“Toby Dammit” is a complete modernization and supremely original reworking of Poe’s “Never Bet The Devil Your Head” and from beginning to end, it’s 34 or so minutes of some truly striking (and frightening) imagery that only Fellini could have come up with. At turns weird, funny and unbalanced, the great Terence Stamp plays Toby as a washed-up alcoholic actor whose talents have been wasted as he’s been sieved through the studio system. When he signs on to star in a religious-themed western in trade for a new Ferrari, it’s a downhill spiral as Dammit drunkenly pours himself out in front of the cameras in a blur of memorable sequences. Actually, the entire segment feels like one extended nightmare as everything around his is either gaudily lit, presented as half-real/half fake or just has you hitting the reverse button on your remote to check out some of Fellini’s stellar, creepy shot setups.

The best way to experience this one is straight through on the first go, then going back to review, pause and peek at the stuff that had your brain swirling. Were those real people mixed with life-sized photos of real people in that stunning airport sequence? How about that wild TV station interview and that Italian “Oscars” segment? As in Fellini’s best work, the faces, shapes and shadows are beautiful even when ugly, the editing adds to the relentless restlessness of Toby’s mind and then there’s that devil… that damn scary as hell devil.

the devil In Toby’s mind, it’s a little blonde girl with a white ball and each time she’s seen in this segment, you’ll want to run from the room or go hide under something. Seriously. Fellini gets such a great deal of menace out of a few quick shots of her just looking sideways at the camera that you’ll feel how Toby feels each time she makes an appearance. Even when she’s not onscreen, a simple shot of the ball she holds bouncing UP an escalator is enough to get your bladder buzzing. The only sore spot in the segment is Stamp’s dubbed voice, but even then, it actually adds to the crazy pace and tone of the segment. Nino Rota’s perfect score for all this madness, by the way, is incredible and adds to the sense of tension and delirium on screen.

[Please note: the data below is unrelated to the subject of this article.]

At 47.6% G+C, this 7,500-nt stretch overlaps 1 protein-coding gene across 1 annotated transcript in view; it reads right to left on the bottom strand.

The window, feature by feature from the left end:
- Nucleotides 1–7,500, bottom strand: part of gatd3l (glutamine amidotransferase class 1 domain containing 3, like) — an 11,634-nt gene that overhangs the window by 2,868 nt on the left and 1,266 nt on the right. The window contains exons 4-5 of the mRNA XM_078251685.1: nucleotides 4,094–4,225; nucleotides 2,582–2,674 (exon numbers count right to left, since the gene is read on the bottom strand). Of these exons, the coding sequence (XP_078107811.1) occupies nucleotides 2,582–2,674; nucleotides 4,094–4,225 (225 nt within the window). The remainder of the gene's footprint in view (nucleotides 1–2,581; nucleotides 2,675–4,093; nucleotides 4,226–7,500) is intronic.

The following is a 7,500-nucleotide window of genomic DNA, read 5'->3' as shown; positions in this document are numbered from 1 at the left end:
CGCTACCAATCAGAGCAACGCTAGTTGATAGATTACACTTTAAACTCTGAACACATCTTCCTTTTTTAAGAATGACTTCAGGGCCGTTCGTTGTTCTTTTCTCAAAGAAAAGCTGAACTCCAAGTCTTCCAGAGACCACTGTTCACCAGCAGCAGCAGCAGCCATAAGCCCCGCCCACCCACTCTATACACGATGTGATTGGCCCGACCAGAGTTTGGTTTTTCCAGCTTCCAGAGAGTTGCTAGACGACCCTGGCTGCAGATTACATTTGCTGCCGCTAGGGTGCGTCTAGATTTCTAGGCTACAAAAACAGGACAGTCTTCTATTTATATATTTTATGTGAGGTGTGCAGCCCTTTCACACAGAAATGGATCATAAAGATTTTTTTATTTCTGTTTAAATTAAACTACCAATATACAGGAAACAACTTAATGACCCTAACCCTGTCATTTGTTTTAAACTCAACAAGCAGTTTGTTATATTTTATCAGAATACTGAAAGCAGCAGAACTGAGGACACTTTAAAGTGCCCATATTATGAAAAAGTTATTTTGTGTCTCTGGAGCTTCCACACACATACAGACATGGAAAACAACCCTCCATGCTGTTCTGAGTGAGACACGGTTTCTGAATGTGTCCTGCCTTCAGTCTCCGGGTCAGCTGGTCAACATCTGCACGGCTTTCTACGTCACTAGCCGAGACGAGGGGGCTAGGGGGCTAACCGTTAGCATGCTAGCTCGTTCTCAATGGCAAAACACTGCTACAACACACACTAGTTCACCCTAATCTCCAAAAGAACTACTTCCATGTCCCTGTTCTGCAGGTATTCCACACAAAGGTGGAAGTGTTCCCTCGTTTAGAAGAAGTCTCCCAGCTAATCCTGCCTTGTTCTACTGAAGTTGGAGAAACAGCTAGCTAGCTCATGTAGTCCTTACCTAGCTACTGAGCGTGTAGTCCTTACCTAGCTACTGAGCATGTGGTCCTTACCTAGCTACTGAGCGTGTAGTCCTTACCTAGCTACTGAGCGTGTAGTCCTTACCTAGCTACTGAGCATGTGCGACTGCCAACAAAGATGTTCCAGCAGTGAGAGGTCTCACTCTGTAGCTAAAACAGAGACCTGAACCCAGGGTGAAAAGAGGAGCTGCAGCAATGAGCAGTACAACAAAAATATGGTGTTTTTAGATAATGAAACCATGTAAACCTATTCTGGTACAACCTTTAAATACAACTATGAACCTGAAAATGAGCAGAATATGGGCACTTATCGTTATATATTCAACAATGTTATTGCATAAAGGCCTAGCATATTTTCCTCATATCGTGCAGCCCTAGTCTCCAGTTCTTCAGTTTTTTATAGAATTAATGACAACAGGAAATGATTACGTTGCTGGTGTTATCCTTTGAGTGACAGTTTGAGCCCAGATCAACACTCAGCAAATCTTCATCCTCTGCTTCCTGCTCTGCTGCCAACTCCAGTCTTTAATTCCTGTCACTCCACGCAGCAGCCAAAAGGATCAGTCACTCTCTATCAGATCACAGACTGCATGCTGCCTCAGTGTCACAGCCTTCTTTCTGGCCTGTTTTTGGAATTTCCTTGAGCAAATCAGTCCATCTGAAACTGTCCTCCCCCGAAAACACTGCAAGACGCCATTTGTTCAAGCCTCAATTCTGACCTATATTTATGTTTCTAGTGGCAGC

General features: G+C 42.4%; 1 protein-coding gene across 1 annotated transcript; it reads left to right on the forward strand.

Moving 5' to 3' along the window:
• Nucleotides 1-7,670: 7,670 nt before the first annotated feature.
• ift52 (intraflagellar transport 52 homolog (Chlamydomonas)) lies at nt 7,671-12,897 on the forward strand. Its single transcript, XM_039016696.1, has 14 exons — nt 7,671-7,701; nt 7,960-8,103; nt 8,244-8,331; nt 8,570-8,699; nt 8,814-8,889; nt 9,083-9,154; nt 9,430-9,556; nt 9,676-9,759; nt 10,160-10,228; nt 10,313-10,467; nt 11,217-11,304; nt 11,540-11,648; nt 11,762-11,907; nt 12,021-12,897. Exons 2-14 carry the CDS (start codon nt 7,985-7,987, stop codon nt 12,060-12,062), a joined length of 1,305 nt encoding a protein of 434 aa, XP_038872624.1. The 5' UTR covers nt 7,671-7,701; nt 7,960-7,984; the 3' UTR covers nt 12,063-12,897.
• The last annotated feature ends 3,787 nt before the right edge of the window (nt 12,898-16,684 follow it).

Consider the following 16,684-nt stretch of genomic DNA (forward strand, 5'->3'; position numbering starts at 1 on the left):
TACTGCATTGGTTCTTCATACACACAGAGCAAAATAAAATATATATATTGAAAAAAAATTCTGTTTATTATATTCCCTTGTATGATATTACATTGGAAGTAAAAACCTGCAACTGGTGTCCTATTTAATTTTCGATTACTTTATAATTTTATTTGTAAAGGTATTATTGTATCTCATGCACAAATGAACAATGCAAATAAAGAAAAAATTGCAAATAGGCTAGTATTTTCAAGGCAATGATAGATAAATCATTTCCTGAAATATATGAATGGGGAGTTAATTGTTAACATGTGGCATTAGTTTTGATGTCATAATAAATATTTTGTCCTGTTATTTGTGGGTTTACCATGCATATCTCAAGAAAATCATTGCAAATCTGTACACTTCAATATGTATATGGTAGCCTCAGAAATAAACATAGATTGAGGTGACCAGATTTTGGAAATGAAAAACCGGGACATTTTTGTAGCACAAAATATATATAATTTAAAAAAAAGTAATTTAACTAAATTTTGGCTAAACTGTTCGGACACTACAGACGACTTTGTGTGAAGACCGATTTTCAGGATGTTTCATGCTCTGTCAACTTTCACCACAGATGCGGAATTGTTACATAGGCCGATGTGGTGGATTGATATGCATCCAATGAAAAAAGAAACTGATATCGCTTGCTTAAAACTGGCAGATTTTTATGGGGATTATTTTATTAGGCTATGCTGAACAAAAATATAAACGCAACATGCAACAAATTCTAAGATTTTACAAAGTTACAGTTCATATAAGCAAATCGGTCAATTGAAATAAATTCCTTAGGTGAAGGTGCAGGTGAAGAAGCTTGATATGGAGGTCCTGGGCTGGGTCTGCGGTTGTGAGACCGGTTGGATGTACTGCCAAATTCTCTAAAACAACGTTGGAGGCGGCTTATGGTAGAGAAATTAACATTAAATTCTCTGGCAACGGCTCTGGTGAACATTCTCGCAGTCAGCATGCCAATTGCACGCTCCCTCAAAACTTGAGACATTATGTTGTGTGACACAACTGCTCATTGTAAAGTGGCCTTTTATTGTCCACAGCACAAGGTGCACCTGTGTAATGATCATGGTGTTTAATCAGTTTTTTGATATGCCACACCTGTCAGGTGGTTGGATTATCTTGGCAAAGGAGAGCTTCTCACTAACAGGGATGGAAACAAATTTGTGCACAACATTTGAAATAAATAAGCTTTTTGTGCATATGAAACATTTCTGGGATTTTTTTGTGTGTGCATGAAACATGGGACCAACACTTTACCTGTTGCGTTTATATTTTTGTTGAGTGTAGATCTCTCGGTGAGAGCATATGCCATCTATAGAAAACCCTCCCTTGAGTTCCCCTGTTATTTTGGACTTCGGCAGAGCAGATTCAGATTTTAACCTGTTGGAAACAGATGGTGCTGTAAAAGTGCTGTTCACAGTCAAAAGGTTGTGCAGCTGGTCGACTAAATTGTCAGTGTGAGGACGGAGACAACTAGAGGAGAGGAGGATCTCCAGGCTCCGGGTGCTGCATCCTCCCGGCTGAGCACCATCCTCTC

The finale is a wee bit too long as Toby gets his Ferrari and drives around like a madman, but by then, you’re hooked in until the ending that’s still a total freak-out as well as a great use of minimalism. You know it’s coming, but the director sets up and pulls off a chilling close that sits in your head as the film closes. Well, at least you still have a head, as in case you didn’t guess by that original title, Toby doesn’t by the ending. Sure, compared to more modern horror flicks, this one’s tame by comparison. On the other hand, watching this final segment at night with all the lights off is like stepping into someone’s head and not being able to leave while they’re having the worst night possible.

I’d pair this up with something like Fellini’s 8 1/2 or La Dolce Vita for a bit of contrast (and necessary humor) or perhaps Vadim’s Barbarella if you want more of his work to ogle (or just want to ogle Jane Fonda and feel sleepy while doing so, as the film is a bit on the draggy side). As for a Malle paring, try to track down his Elevator to the Gallows if you can – it’s a great little chiller that’s a nice murder mystery with a Miles Davis score. You’ll probably have better luck locating his Black Moon instead, which is pretty unique in its own right (and pops up on TCM on occasion)…